Welcome to my weekly Author Spotlight. I’ve asked a bunch of my author friends to answer a set of interview questions, and to share their latest work.
Today, Bryan T. Clark – Bryan T. Clark is a Lambda Literary finalist and Rainbow Award winning author of gay romance, and contemporary books.
GIVEAWAY: Bryan is giving away an eBook copy of “Diego’s Secret” with this post – comment below for a chance to win.
Thanks so much, Bryan, for joining me!
JSC: When did you know you wanted to write, and when did you discover that you were good at it?
BC: In high school, my best friend and I wrote short stories together. I verbally created the story aloud and Angie penned them. For forty minutes each morning on the bus ride to school, we spent it producing stories. Over the years, I continued to write many shorts and dabbled in poetry, but I never gave any serious consideration to ever publishing. It was simply a creative outlet for me. It wasn’t until five years ago that I shared one of the stories that I had written with my husband. To my surprise, he said it was so good that he thought I should submit it for publication. That book was Come To The Oaks.
JSC: Have you ever taken a trip to research a story? Tell me about it.
BC: My third book, Come To The Oaks took an extraordinary amount of research. I had never written a historical, a story about a slave and a plantation owner’s son in the South. I remember after the first draft thinking the story was missing something. There was something inside of me that said there was more to these characters’ story, but I didn’t know what that was. The actual story takes place in Kentucky, however there was a plantation in Louisiana that I knew about that allows you to stay overnight on the grounds. My husband and I made the trip and I spent many days wandering the grounds. In the evening, after all the visitors and employees had gone for the night, I sat on the porch of one of the old slave cabins and just listened and connected with the earth and space around me. I believe it was then and there, that I fully understood Tobias’ and Ben’s story and was able to accurately convey it to my readers.
JSC: Do your books spring to life from a character first or an idea?
BC: Definitely from an idea first. I start off as a plotter, but that only lasts until the characters take over. I start with an idea when it comes to me. I generally think this is the character trying to reach me in the beginning. Everything that is created is delivered by the characters themselves. Sometimes, that may even be in the middle of the night, as I’m trying to sleep. In my novel, Diego’s Secret, once I fully understood the characters, I was able to better express their cultural differences and their respective ideologies.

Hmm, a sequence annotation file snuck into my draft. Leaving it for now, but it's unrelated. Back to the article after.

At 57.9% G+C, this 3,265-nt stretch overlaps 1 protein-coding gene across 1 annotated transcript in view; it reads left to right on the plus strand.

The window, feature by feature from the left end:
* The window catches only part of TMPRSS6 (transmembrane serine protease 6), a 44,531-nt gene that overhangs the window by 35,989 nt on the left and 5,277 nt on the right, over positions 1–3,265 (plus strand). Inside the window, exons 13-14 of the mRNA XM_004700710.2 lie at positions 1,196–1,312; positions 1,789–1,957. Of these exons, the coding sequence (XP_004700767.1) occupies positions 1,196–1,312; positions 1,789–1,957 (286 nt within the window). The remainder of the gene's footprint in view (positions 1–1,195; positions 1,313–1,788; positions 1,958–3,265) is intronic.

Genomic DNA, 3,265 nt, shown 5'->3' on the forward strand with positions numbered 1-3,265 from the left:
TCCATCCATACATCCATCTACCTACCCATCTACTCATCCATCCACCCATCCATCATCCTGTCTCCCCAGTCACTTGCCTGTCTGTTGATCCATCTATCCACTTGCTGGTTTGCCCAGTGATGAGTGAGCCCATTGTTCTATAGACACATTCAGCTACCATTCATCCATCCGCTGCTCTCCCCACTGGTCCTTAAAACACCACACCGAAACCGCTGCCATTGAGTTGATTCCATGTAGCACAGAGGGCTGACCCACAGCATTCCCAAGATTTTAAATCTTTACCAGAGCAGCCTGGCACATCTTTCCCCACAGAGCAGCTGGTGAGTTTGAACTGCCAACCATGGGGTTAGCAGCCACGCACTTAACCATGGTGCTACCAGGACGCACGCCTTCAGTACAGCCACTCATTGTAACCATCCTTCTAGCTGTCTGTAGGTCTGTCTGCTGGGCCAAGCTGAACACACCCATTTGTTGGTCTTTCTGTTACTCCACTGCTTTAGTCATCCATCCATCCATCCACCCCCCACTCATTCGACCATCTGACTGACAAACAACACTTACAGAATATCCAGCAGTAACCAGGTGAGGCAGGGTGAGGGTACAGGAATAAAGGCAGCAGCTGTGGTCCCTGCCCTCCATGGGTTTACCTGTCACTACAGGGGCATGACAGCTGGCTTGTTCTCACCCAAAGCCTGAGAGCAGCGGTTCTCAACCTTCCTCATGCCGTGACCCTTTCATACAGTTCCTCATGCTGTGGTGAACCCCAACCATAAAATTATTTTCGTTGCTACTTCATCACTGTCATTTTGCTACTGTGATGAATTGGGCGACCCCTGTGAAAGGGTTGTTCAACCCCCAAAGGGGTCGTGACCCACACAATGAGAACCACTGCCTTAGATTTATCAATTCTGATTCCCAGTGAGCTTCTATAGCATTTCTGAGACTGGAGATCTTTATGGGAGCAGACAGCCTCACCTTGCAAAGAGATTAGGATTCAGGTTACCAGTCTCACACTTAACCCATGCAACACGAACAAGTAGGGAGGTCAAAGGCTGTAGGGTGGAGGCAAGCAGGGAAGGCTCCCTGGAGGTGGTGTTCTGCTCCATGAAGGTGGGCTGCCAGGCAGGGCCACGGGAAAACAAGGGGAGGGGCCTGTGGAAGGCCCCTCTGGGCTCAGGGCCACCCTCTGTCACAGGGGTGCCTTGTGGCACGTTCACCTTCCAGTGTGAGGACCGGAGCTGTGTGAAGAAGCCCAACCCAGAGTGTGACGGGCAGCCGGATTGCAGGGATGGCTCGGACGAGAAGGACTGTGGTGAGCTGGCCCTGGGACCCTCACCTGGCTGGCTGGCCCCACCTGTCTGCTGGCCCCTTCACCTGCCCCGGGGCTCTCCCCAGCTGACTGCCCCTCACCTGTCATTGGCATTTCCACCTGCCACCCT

JSC: How did you choose the topic for your newest book, Escaping Camp Roosevelt?
BC: You would be hard pressed to find a book being released today with a story that hasn’t already been told a hundred different ways. The premise of Escaping Camp Roosevelt mirrors many aspects of my own life and the people in it. I wanted to bring a different lens in which you would see homelessness, sex work, addiction, and mental illness from another perspective. One of the beauties of reading is we get to experience other worlds besides our own. I simply wanted to share a part of mine with you.
JSC: What were your goals and intentions in this book, and how well do you feel you achieved them?
BC: My goal is always first to entertain you. And, I always hope to create something that causes you to pause for a moment and examine the world that I’ve taken you to, a world not too far off from reality. My intentions, well those were very different. For this book, I wanted to make a difference in someone’s life, not just the life of the reader, but of a young person who is experiencing homelessness and perhaps working on the streets. To achieve this, I’ve teamed up with Larkin Street Youth Services/Castro Youth Housing Initiative, a LGBTQ youth shelter in San Francisco, California. I have pledged to donate 100 % of the royalties from the first year’s sales of the book to benefit homeless LGBTQ youth. The money raised will go directly to their shelter, the Castro Youth Housing Initiative, a two-year housing program for young people between the ages of 18 and 24, who identify as LGBTQ.
JSC: What was the hardest part of writing this book?
BC: In Escaping Camp Roosevelt, I touch on a number of serious issues in America, such as homelessness and sex work. How to combine those issues into a romance without sugar coating them, or driving away the Romance Reader was a challenge. Love is not only for the rich or the privileged, but for every one of us. Dancer and Tucker found each other in perhaps the lowest point in their lives. I like to think that their finding each other was the gift in this story. We all have issues and reasons that may cause us to believe we’re not loveable. Life is rough, but isn’t it grand when love prevails!
JSC: What character gave you fits and fought against you? Did that character cause trouble because you weren’t listening and missed something important about them?
BC: Hands down, it was Dancer from Escaping Camp Roosevelt. He is a deeply private, emotionally wounded soul. There was one week during the first draft of the book that he stopped talking to me. It was in a pivotable scene in the book, where he was to reveal a part of himself that no one knew. I am a writer who very much listens to my characters. I’ve often shared with people that I’m not making this stuff up. I am but the pen tells their stories. I see now, that Dancer wasn’t ready to be that vulnerable with me just yet. We worked around it, and during the third draft of the book, he finally shared with me the true reason why he ran away from home.